Improvement in population-based survival of stage IV NSCLC due to increased use of chemotherapy

MJ Aarts, BE van den Borne, B Biesma, JS Kloover, Joachim Aerts, Valery Lemmens

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Abstract

This study aimed to investigate which factors were associated with the administration of chemotherapy for patients with stage IV non-small cell lung cancer (NSCLC), and their relation to survival at a population-based level. All patients with NSCLC stage IV from 2001 to 2012 were identified in the Netherlands Cancer Registry in the Eindhoven area (n=5,428). Chemotherapy use and survival were evaluated by logistic and Cox regression analyses, respectively. The proportion of patients receiving chemotherapy increased from 30% in 2001 to 48% in 2012. Higher rates were found among younger patients [multivariable odds ratio (OR64_vs._75_years): 1.8 (95%CI 1.6-2.1)], high socioeconomic status [ORhigh_vs._low: 1.8 (95%CI 1.6-2.2)], no comorbidity [OR0_vs._2: 1.5 (95%CI 1.3-1.8)], diagnosed in recent years [OR2010-2012_vs._2001-2003: 2.0 (95%CI 1.6-2.3)] and adenocarcinoma [ORsquamous_vs._adenocarcinoma: 0.8 (95%CI 0.6-0.9)]. Having liver metastasis was associated with reduced odds (ORliver_vs._brain: 0.8 (95%CI 0.7-1.0). The variation between hospitals was large, up to OR 2.0 (95%CI 1.5-2.6). Median survival increased from 18 weeks in 2001-2003 to 21 weeks in 2010-2012 (log-rank p=0.007), and was 35 weeks in patients with and 10 weeks without chemotherapy. The multivariable hazard of death reduced significantly over time [HR2001-2003_vs._2010-2012: 1.1 (95%CI 1.0-1.2), HR2004-2005_vs._2010-2012: 1.2 (95%CI 1.1-1.3)] and only remained significant for 2004-2006 after additional adjustment for chemotherapy [final multivariable model, HR2004-2006_vs._2010-2012: 1.1 (95%CI 1.0-1.2)]. Besides, prognostic factors were having chemotherapy [final multivariable model: HR 0.4 (95%CI 0.4-0.4)], female sex [HRmale_vs._female: 1.1 (95%CI 1.0-1.1)], socioeconomic status [HRintermediate_and_high_vs._low both 0.9 (95%CI 0.9-1.0)], comorbidity [HRunknown_vs._2: 1.3 (95%CI 1.2-1.5)], histology [HRother_vs._adenocarcinoma: 1.1 (95%CI 1.1-1.2)], and location of metastasis [range: 1.2 (HRlymph_nodes_vs._brain) - 1.6 (HRliver_vs._brain)]. In conclusion, population-based survival increased due to increasing administration rates of chemotherapy. The administration of chemotherapy was affected by hospital of diagnosis and both patient and tumour characteristics. Identifying patients who benefit from chemotherapy should become a key issue. What's new? The addition of chemotherapy to supportive care can improve survival in patients with metastatic (stage IV) non-small cell lung cancer (NSCLC). But certain factors, such as socioeconomic status and patient age, may dictate whether patients with advanced disease use chemotherapy. This population-based study shows that chemotherapy use in stage IV NSCLC is affected by a variety of patient and tumor characteristics. Hospital of diagnosis is also a factor, with significant differences in chemotherapy use observed among hospitals. Increasing administration rates of chemotherapy over the period 2001 to 2012 resulted in an extension of median survival by three weeks.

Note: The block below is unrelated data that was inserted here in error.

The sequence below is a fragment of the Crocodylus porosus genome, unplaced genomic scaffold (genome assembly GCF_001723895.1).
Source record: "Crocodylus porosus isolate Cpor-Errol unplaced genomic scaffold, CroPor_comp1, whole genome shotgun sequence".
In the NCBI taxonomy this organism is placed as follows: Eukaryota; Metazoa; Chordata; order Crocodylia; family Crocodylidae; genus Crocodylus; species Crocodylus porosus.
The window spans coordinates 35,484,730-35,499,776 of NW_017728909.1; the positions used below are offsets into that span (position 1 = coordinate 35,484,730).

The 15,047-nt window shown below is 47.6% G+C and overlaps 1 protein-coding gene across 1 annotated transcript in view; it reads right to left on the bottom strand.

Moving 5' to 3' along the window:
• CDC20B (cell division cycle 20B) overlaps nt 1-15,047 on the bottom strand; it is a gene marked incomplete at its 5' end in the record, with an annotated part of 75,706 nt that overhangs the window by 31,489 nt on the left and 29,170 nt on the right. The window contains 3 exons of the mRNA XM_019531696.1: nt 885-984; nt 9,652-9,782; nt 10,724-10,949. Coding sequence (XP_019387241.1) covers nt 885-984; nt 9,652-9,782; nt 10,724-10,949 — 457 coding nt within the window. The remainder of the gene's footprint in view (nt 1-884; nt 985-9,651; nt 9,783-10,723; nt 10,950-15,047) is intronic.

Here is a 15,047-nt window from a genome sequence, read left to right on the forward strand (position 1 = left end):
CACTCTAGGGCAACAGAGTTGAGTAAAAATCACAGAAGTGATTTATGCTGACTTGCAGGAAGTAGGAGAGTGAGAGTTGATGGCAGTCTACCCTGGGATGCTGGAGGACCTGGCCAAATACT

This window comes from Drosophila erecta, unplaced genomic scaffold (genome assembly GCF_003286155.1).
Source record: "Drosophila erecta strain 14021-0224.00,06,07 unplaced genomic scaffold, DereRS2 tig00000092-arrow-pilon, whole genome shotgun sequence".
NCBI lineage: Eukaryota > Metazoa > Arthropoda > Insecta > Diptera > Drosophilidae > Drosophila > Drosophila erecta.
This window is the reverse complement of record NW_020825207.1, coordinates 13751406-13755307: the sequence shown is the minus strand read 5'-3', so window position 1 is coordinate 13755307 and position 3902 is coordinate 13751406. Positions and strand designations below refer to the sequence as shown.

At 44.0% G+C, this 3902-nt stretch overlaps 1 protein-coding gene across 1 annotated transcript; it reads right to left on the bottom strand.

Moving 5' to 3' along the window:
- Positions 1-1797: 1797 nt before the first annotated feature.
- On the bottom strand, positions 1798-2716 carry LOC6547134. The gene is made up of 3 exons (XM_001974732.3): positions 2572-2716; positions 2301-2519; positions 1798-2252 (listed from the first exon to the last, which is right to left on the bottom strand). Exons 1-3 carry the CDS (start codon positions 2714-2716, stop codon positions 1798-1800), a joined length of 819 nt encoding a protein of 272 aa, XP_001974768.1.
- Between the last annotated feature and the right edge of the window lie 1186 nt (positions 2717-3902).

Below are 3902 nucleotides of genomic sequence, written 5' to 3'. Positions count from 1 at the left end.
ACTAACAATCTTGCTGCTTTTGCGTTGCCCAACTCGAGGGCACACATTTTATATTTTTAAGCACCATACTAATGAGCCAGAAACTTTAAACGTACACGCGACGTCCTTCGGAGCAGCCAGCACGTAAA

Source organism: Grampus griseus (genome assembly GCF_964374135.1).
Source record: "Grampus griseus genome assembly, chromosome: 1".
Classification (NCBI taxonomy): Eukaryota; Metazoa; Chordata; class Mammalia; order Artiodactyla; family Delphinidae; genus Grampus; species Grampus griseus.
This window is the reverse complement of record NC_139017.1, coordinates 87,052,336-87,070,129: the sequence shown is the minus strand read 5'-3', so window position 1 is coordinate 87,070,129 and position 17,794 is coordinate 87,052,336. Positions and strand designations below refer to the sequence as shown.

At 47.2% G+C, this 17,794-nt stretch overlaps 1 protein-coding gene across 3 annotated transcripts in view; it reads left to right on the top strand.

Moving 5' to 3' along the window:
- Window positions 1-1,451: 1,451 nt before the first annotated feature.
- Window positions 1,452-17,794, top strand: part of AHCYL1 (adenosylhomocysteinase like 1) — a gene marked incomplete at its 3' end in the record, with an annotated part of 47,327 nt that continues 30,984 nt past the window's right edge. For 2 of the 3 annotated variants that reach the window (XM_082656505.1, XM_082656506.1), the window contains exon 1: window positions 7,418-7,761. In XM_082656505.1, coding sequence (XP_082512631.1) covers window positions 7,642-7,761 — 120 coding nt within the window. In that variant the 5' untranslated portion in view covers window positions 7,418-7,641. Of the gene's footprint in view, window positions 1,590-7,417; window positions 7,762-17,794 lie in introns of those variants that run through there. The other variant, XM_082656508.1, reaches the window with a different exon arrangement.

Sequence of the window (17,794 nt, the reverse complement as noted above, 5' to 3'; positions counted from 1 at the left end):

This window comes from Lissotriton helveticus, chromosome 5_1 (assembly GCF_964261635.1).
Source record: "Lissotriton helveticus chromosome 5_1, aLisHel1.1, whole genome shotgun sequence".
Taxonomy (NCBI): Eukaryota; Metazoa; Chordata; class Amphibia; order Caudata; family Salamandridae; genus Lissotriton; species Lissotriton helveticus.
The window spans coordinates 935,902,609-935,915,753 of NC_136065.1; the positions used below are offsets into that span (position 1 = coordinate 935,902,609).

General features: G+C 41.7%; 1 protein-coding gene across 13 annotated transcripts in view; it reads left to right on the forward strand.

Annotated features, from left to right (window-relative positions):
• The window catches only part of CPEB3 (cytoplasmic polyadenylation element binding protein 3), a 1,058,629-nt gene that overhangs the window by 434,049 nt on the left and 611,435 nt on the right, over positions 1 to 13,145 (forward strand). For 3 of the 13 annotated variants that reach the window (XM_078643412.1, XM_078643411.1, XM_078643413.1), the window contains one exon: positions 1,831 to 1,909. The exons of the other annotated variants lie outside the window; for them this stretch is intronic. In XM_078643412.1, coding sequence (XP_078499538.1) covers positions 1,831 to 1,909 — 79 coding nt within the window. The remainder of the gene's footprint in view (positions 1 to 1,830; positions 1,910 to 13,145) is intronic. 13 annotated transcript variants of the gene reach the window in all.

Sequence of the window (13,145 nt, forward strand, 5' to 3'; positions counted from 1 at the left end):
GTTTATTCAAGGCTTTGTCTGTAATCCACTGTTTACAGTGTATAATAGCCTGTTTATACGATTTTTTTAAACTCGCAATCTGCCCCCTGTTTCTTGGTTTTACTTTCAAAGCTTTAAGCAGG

Original languageUndefined/Unknown
Pages (from-to)E387-E395
JournalInternational Journal of Cancer
Volume136
Issue number5
DOIs
Publication statusPublished - 2015

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